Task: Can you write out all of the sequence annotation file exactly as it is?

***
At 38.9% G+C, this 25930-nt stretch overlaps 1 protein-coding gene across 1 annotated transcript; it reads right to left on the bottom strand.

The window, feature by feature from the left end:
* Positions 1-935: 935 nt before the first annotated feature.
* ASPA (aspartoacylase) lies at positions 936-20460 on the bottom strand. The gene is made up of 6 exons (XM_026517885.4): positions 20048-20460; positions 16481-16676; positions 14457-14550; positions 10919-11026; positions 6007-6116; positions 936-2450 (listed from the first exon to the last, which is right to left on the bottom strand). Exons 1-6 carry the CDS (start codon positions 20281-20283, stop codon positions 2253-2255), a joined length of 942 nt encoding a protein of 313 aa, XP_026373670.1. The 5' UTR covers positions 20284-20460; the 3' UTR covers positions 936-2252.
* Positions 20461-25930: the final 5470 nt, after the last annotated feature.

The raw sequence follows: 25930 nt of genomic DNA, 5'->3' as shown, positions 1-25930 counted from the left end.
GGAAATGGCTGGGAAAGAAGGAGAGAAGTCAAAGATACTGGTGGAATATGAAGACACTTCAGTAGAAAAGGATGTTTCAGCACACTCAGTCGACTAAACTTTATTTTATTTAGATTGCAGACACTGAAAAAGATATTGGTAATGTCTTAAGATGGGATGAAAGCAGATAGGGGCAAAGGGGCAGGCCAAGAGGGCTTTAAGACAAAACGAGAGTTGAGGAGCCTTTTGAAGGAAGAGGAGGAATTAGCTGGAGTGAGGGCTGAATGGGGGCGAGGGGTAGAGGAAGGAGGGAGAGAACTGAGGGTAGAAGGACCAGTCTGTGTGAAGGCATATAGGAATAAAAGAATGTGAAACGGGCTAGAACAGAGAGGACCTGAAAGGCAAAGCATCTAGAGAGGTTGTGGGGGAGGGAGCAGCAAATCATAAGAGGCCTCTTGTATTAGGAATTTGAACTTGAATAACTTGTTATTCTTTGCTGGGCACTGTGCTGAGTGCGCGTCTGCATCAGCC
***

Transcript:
At 38.9% G+C, this 25930-nt stretch overlaps 1 protein-coding gene across 1 annotated transcript; it reads right to left on the bottom strand.

The window, feature by feature from the left end:
* Positions 1-935: 935 nt before the first annotated feature.
* ASPA (aspartoacylase) lies at positions 936-20460 on the bottom strand. The gene is made up of 6 exons (XM_026517885.4): positions 20048-20460; positions 16481-16676; positions 14457-14550; positions 10919-11026; positions 6007-6116; positions 936-2450 (listed from the first exon to the last, which is right to left on the bottom strand). Exons 1-6 carry the CDS (start codon positions 20281-20283, stop codon positions 2253-2255), a joined length of 942 nt encoding a protein of 313 aa, XP_026373670.1. The 5' UTR covers positions 20284-20460; the 3' UTR covers positions 936-2252.
* Positions 20461-25930: the final 5470 nt, after the last annotated feature.

The raw sequence follows: 25930 nt of genomic DNA, 5'->3' as shown, positions 1-25930 counted from the left end.
GGAAATGGCTGGGAAAGAAGGAGAGAAGTCAAAGATACTGGTGGAATATGAAGACACTTCAGTAGAAAAGGATGTTTCAGCACACTCAGTCGACTAAACTTTATTTTATTTAGATTGCAGACACTGAAAAAGATATTGGTAATGTCTTAAGATGGGATGAAAGCAGATAGGGGCAAAGGGGCAGGCCAAGAGGGCTTTAAGACAAAACGAGAGTTGAGGAGCCTTTTGAAGGAAGAGGAGGAATTAGCTGGAGTGAGGGCTGAATGGGGGCGAGGGGTAGAGGAAGGAGGGAGAGAACTGAGGGTAGAAGGACCAGTCTGTGTGAAGGCATATAGGAATAAAAGAATGTGAAACGGGCTAGAACAGAGAGGACCTGAAAGGCAAAGCATCTAGAGAGGTTGTGGGGGAGGGAGCAGCAAATCATAAGAGGCCTCTTGTATTAGGAATTTGAACTTGAATAACTTGTTATTCTTTGCTGGGCACTGTGCTGAGTGCGCGTCTGCATCAGCC